Manchester City Council has demanded the resignation of transport secretary Alistair Darling after plans for three new tram routes in the city were axed.
Richard Leese: "We have no confidence in the Secretary of State"
The Labour-controlled council walked out of a meeting on Wednesday and protested at a Metrolink station.
The government announced on Tuesday it was ditching phase 3 of the Metrolink system over spiralling costs.
It meant plans to extend the network to Rochdale, Oldham, Tameside, Stockport and Manchester Airport are scrapped.
Council leader Richard Leese called on Mr Darling to visit Manchester and "feel the people's wrath".
He added: "The transport strategy rug has been pulled completely from under our feet.
"If we had buses nose to nose we couldn't carry the number of people we need to move around this conurbation.
"I can't find language strong enough to express our anger.
"We demand that Alastair Darling comes to Manchester and speaks to people in east Manchester, in Wythenshawe, in Oldham and Rochdale.
The Manchester Metrolink has been regarded as a success
"We clearly have no confidence in the Secretary of State for Transport. He should resign."
Council officials will meet the Department of Transport on 28 July to discuss Metrolink's future.
The council's executive member for planning and environment, Councillor Neil Swannick, said: "This is a crushing blow, not just for Manchester, but for the whole principle of light rapid transit in this country."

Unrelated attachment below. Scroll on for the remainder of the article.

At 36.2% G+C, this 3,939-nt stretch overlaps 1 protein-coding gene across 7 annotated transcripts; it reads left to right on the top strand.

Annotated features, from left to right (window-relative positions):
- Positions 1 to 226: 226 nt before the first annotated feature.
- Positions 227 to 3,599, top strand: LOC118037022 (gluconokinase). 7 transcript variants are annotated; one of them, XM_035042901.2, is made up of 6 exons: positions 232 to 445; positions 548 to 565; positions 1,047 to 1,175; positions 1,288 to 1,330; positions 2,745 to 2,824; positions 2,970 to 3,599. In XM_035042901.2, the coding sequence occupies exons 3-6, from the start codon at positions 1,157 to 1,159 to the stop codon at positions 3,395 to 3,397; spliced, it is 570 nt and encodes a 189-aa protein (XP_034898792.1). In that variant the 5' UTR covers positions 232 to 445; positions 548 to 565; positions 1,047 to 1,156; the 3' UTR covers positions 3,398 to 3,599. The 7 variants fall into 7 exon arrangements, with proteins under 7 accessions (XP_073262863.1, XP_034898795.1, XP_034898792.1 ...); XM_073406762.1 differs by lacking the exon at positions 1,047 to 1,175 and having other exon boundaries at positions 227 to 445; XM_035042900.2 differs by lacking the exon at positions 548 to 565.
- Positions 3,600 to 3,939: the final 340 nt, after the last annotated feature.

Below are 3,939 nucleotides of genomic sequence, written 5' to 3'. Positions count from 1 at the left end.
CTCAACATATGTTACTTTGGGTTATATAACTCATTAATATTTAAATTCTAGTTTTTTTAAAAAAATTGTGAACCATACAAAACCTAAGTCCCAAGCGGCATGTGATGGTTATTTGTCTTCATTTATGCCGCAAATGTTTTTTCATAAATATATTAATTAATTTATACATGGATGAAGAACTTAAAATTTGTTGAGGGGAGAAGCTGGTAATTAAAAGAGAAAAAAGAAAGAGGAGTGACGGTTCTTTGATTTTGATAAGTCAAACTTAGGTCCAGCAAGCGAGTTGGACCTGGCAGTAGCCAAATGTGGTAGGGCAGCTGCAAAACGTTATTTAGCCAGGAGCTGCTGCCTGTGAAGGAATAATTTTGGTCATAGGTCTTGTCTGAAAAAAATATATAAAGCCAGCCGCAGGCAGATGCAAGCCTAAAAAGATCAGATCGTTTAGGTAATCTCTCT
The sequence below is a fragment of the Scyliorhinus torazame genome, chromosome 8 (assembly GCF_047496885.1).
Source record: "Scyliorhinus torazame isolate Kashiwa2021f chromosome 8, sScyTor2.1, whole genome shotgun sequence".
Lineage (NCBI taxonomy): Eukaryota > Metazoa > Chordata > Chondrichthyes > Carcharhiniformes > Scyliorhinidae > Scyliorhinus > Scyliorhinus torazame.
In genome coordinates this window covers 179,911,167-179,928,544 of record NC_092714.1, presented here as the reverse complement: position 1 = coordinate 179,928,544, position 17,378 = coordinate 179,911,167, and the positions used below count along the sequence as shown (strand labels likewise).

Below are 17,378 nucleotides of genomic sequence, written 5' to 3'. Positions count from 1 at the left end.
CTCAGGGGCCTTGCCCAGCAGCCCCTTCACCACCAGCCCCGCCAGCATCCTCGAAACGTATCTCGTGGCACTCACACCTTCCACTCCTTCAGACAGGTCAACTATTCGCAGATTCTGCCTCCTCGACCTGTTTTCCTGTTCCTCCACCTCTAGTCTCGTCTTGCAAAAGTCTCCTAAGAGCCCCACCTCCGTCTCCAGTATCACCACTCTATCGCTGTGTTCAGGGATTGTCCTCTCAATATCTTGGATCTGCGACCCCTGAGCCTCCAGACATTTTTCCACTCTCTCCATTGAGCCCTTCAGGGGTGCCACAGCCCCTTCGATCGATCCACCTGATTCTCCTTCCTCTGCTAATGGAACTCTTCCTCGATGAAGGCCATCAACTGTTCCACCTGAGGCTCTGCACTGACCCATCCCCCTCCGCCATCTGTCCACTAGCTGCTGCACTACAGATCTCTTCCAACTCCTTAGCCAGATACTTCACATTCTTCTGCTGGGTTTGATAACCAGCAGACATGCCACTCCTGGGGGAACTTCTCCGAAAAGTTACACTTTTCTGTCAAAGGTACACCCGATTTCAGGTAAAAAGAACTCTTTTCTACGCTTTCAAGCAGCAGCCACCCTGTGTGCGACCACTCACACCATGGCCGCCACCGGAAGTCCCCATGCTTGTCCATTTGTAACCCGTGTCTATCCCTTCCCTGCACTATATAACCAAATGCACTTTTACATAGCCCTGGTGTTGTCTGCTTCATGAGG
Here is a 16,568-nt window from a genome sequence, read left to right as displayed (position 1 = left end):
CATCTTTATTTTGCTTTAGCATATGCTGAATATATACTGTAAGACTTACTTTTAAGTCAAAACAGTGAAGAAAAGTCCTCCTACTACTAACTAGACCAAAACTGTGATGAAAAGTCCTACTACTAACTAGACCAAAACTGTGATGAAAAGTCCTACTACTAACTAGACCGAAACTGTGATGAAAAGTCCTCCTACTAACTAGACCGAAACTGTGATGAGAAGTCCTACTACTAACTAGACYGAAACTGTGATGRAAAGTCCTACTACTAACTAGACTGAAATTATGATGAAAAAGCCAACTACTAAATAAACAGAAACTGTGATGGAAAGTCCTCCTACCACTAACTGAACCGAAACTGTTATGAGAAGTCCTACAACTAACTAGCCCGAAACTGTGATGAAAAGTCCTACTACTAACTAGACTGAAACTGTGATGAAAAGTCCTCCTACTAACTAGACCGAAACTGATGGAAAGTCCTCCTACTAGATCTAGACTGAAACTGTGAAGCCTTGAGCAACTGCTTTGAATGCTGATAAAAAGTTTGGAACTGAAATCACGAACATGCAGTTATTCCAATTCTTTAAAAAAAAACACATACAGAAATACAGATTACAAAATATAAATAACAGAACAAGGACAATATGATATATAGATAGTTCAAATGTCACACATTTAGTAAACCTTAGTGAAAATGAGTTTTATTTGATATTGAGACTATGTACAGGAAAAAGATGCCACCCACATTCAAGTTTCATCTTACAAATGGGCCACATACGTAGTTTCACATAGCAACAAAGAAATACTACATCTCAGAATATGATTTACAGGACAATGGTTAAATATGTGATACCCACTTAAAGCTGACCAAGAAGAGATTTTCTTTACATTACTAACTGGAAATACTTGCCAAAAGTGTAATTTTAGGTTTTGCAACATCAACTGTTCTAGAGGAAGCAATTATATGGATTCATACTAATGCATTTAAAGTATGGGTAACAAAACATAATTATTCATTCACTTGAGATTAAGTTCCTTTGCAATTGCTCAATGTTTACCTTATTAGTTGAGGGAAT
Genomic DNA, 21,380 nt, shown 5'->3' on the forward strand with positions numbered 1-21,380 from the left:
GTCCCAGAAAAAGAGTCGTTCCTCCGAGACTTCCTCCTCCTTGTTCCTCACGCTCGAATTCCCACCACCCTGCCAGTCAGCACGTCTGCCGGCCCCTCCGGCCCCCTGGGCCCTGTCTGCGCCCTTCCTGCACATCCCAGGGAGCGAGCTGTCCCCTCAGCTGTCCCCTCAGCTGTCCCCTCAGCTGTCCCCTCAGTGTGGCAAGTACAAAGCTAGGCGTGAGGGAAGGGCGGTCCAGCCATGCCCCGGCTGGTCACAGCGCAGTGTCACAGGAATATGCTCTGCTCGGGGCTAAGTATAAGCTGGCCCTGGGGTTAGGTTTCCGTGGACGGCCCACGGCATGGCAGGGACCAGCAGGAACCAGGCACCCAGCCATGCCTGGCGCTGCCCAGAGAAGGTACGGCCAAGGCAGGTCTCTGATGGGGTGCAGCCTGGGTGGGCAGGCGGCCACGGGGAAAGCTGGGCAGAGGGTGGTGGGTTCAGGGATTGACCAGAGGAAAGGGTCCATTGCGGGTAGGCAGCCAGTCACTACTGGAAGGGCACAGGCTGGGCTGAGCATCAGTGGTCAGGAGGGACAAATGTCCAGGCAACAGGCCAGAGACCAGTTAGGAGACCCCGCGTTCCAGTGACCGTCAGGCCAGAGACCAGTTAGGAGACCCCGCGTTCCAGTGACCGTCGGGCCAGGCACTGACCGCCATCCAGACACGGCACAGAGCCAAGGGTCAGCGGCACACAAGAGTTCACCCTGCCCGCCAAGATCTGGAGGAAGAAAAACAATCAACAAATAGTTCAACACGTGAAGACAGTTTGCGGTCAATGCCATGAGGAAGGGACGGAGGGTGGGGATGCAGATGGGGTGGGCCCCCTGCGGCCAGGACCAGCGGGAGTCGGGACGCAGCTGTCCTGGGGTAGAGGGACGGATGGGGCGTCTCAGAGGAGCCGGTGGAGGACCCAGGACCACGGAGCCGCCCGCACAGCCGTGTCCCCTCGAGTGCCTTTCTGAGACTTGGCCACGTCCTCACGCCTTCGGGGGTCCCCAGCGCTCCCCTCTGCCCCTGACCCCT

"We will continue to press for a sustainable public transport system in Manchester."
But a Department for Transport spokesman said Mr Darling would not be resigning.
He added: "Alistair recognises Metrolink has been extremely successful, but the plans for these extensions have been dogged by consecutive cost increases.
"In July 2000, we agreed to contribute £282m. By December 2002, that had risen to £520m.
"Now, we are being asked to pay £17m a year for 30 years towards the cost, whereas previously the figure was £5m.
"The government is in a position, when spending taxpayers' money, where it cannot carry on spending money on them when there are increasing costs."
The anger in Manchester has been exacerbated by Mr Darling's decision to foot half the bill of the £10bn Crossrail scheme in London.